T03P13 - Globalisation, Politics, and Public Policy

Topic : Policy and Politics sponsored by Policy & Politics Journal

Panel Chair : Yuen Foong Khong - sppkyf@nus.edu.sg

Objectives and Scientific Relevance of the panel

In this panel a selection of papers may be considered for the Policy & Politics journal.



"Across Western democracies, from the America of Donald Trump to the France of Marine Le Pen, large numbers of people are enraged,” claimed The Economist’s post-mortem of the Brexit referendum. Polls indicated that the many Britons, like the supporters of Trump and Le Pen, were angry about “immigration, globalization, social liberalism and even feminism….[all of which] translated into a vote to reject the EU.” The panel will explore the role of globalization as the major force behind this anger, and in particular, the public policy responses contrived by governments—not just in the Western democracies, but also in Asia, Latin America, and Africa—to quell this anger.  The objective is to identify policies that have worked, the challenges in formulating such policies, and to examine their content and character, in hope of deriving lessons on how governments can can address the anger and fears of those who have lost out from globalization.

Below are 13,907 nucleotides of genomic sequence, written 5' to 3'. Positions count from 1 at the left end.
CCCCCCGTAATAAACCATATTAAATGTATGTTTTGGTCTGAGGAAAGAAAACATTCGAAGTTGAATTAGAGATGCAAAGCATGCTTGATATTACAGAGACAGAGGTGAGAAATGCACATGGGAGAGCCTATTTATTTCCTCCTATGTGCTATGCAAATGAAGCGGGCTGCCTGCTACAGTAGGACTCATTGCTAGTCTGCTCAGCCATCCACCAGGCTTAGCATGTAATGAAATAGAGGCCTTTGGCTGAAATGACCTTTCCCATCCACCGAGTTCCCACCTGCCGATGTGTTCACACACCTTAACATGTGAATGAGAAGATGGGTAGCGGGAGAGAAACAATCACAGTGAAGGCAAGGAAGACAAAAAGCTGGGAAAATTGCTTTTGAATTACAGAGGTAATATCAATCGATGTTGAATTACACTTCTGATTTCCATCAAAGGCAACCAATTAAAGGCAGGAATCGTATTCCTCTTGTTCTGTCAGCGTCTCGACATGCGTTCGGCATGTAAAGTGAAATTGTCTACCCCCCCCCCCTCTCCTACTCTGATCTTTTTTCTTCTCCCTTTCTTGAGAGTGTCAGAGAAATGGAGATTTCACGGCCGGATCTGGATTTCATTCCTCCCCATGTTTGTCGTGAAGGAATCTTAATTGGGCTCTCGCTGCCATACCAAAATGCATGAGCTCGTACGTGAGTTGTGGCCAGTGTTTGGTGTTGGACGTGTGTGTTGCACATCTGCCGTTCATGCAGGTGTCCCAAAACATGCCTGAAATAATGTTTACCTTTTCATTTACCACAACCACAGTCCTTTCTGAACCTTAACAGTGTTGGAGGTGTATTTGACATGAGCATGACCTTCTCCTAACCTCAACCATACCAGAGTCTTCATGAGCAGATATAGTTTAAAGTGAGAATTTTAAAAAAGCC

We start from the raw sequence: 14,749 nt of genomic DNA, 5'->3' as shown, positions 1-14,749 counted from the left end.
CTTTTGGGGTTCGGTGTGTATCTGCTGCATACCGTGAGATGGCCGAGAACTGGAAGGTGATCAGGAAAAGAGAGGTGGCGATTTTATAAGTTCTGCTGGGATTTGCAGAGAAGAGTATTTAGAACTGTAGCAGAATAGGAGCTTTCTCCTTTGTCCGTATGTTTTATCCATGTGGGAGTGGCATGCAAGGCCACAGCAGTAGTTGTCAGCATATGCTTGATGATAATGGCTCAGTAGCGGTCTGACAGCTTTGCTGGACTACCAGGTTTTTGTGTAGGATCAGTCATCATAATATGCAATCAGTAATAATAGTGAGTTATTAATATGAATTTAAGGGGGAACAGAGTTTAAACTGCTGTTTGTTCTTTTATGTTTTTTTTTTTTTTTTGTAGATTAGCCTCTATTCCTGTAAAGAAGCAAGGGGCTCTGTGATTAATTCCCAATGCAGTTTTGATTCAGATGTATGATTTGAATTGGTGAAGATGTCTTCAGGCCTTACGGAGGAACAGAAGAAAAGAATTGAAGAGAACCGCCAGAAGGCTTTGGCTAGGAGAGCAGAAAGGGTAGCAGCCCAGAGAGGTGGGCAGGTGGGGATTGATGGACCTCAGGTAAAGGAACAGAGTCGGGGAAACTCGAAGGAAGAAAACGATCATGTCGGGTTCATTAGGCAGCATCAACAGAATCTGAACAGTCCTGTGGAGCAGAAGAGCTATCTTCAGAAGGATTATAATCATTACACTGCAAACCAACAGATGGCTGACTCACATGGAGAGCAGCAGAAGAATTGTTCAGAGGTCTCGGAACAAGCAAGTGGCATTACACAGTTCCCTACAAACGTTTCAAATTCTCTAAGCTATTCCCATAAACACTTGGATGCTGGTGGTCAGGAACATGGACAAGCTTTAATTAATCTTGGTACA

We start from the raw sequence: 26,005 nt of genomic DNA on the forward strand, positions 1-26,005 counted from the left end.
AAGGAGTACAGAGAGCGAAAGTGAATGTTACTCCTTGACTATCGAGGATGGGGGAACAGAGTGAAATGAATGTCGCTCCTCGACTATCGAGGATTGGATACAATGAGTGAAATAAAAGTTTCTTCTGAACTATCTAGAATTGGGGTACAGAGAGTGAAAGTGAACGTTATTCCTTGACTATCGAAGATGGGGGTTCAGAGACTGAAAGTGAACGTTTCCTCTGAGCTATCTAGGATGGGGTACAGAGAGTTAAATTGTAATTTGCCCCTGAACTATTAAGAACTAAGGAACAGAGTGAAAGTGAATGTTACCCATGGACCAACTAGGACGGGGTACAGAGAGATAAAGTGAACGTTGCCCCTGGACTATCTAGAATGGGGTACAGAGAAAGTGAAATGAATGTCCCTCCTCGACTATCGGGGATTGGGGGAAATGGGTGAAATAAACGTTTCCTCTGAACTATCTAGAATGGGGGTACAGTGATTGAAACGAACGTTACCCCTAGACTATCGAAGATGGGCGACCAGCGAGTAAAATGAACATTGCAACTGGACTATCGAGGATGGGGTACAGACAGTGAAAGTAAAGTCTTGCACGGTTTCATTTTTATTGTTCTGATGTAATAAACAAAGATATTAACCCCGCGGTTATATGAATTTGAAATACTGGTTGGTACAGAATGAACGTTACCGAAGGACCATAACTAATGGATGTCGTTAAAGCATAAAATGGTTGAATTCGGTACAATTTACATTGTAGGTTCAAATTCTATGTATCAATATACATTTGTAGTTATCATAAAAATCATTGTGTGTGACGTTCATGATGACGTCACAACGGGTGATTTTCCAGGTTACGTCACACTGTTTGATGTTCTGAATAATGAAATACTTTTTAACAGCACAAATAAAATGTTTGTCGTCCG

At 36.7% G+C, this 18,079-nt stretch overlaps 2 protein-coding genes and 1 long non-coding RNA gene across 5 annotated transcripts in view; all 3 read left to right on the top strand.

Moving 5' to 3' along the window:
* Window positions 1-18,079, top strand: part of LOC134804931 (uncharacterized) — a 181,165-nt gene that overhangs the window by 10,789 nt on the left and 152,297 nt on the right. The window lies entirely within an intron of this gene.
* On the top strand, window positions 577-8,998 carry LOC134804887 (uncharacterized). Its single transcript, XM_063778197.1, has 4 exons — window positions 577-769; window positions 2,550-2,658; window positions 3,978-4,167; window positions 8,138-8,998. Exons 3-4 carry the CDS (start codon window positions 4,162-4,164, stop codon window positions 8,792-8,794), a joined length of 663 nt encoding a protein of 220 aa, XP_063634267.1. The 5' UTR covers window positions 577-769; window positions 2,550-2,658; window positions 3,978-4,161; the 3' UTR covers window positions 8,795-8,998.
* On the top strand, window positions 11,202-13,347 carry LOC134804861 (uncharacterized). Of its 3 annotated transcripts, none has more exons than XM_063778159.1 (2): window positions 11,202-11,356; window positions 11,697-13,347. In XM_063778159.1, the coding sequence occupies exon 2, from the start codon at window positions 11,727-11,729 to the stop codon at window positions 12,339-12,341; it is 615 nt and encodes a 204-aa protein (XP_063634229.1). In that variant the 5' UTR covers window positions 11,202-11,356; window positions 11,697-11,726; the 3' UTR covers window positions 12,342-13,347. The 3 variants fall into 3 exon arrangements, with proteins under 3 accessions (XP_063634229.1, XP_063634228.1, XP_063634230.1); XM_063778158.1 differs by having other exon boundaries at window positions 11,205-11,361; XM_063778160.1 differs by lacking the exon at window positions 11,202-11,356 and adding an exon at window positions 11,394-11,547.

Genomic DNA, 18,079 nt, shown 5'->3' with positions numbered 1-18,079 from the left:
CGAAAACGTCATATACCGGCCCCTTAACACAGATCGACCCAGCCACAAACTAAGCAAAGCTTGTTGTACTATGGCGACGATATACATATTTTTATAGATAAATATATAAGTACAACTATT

Call for papers

To what extent is globalization responsible for the economic and psychological malaise felt by those who voted for Brexit or who have turned to Trump, Marine Le Pen, and other nativist politicians?  Have governments—in the Western democracies, Asia, Africa, and Latin America--confronted with such dissatisfied publics been able to craft public policies to mitigate and/or overcome the problem?  If not, why not? Papers dealing with, and/or comparing the experiences of countries on (a) the impact of globalization on the domestic social compact; and (b) governments’ responses to the fraying domestic compact or political discontent; and (c) the nature/content of efficacious policies, will be especially welcome. By comparing the experiences of different countries and their responses (or lack thereof) to the effects of globalisation, we hope to identify how some governments, through the timely crafting of public policies (for example, on immigration, transport, social safety nets, lifelong training/education), have succeeded in stemming the popular backlash.  Papers on obstacles to efficacious policy responses--such as sclerotic policy processes, electoral considerations, and ideology—will also be welcome. 


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